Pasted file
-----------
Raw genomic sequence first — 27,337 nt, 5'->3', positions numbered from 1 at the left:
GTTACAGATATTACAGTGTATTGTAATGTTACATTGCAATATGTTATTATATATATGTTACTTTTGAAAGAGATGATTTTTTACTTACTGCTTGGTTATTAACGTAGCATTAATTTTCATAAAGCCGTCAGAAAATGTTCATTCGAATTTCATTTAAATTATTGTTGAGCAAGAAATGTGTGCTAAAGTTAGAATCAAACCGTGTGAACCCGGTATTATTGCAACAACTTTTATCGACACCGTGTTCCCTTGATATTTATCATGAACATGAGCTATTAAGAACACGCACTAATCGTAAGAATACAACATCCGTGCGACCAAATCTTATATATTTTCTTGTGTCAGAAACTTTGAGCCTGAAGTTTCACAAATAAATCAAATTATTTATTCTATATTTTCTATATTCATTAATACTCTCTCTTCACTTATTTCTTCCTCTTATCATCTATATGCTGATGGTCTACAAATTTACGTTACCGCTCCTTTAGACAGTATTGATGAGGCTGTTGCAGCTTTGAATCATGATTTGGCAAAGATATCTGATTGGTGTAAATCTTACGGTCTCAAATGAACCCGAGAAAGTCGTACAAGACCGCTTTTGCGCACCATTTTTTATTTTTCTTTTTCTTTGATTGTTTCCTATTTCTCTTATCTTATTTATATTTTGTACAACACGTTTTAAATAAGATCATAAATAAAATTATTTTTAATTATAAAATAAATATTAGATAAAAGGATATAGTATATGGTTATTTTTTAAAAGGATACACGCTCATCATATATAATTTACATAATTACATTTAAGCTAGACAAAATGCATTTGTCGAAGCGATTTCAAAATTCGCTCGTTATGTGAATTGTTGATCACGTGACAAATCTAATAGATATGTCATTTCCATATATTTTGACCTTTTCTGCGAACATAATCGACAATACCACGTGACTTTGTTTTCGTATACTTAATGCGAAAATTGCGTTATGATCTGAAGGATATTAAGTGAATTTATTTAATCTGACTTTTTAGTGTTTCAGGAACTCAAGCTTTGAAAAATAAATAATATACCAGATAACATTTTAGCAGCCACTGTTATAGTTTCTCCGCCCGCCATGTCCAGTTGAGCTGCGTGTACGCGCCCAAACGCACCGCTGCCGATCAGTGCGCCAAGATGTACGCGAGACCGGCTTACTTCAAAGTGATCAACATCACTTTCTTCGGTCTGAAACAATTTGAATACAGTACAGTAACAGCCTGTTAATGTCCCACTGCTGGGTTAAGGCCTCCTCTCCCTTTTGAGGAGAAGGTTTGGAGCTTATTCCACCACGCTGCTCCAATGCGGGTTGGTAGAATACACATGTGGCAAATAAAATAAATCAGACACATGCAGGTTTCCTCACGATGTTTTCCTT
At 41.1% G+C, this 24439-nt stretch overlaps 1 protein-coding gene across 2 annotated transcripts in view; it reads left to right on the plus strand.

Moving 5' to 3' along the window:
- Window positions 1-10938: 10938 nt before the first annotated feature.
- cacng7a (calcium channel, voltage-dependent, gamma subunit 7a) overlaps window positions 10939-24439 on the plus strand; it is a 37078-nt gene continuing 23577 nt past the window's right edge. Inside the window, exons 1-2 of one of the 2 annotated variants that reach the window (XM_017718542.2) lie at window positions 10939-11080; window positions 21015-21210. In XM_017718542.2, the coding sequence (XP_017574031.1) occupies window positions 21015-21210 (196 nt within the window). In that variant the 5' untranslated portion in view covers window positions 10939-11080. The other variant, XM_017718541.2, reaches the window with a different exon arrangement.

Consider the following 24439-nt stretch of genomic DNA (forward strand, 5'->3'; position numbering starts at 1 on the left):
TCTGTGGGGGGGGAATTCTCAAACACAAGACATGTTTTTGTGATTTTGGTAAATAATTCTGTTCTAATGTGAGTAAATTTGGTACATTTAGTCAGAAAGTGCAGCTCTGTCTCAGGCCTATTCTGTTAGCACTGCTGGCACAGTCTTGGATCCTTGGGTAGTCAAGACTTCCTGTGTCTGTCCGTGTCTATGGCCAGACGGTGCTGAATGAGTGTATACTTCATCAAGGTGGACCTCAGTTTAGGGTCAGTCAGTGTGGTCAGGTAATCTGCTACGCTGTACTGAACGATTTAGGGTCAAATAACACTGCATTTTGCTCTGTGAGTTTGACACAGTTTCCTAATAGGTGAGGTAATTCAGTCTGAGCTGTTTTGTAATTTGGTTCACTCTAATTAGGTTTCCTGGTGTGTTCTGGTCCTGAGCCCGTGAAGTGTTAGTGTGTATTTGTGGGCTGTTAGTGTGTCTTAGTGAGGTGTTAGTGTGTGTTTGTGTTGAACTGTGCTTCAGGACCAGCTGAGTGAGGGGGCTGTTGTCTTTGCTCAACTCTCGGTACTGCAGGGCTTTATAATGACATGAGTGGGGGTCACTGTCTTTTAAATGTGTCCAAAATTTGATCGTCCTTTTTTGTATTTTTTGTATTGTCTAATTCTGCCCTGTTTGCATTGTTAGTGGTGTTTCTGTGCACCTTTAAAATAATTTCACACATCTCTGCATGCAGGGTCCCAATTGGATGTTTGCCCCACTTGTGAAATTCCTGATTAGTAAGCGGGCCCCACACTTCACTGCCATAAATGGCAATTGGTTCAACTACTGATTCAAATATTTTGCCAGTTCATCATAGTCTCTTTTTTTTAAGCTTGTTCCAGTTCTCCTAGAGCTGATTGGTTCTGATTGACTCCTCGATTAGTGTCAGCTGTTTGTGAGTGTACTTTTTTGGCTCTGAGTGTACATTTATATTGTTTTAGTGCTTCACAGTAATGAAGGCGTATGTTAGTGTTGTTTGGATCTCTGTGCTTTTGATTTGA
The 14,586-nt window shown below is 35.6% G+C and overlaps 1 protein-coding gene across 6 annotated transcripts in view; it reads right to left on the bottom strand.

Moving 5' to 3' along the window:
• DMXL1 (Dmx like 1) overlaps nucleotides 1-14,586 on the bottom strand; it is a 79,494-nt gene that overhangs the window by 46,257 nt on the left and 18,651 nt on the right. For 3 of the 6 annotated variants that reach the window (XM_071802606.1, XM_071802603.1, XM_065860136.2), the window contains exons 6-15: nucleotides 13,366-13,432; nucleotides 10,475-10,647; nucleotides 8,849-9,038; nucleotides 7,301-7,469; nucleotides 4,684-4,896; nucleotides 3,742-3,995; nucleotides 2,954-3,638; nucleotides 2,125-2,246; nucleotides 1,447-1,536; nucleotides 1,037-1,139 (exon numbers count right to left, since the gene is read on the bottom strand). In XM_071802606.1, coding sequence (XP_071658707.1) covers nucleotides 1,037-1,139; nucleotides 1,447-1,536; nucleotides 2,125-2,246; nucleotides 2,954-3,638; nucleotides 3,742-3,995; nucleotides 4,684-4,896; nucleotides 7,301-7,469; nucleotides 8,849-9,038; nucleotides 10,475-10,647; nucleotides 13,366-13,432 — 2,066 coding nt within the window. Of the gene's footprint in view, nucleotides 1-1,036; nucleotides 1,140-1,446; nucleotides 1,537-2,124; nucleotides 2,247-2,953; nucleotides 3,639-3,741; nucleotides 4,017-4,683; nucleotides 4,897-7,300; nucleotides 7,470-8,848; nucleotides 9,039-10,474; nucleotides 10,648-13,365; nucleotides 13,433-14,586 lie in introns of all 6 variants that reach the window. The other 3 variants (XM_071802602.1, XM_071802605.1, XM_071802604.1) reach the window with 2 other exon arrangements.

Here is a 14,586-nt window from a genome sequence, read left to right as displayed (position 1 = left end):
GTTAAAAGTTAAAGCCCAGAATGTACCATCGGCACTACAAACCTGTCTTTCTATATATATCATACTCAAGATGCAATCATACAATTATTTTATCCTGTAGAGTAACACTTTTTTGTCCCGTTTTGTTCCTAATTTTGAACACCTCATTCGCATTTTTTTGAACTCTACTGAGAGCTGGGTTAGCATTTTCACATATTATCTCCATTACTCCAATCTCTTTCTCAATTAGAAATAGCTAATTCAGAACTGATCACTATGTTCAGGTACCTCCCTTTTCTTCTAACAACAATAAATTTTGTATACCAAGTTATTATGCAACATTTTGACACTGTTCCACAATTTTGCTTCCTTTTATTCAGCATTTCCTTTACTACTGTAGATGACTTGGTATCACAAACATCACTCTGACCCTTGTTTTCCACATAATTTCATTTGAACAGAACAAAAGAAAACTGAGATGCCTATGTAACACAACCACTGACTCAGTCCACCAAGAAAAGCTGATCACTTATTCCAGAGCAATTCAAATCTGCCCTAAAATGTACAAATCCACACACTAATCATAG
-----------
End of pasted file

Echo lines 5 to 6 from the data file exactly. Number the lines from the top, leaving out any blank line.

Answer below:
- Window positions 1-10938: 10938 nt before the first annotated feature.
- cacng7a (calcium channel, voltage-dependent, gamma subunit 7a) overlaps window positions 10939-24439 on the plus strand; it is a 37078-nt gene continuing 23577 nt past the window's right edge. Inside the window, exons 1-2 of one of the 2 annotated variants that reach the window (XM_017718542.2) lie at window positions 10939-11080; window positions 21015-21210. In XM_017718542.2, the coding sequence (XP_017574031.1) occupies window positions 21015-21210 (196 nt within the window). In that variant the 5' untranslated portion in view covers window positions 10939-11080. The other variant, XM_017718541.2, reaches the window with a different exon arrangement.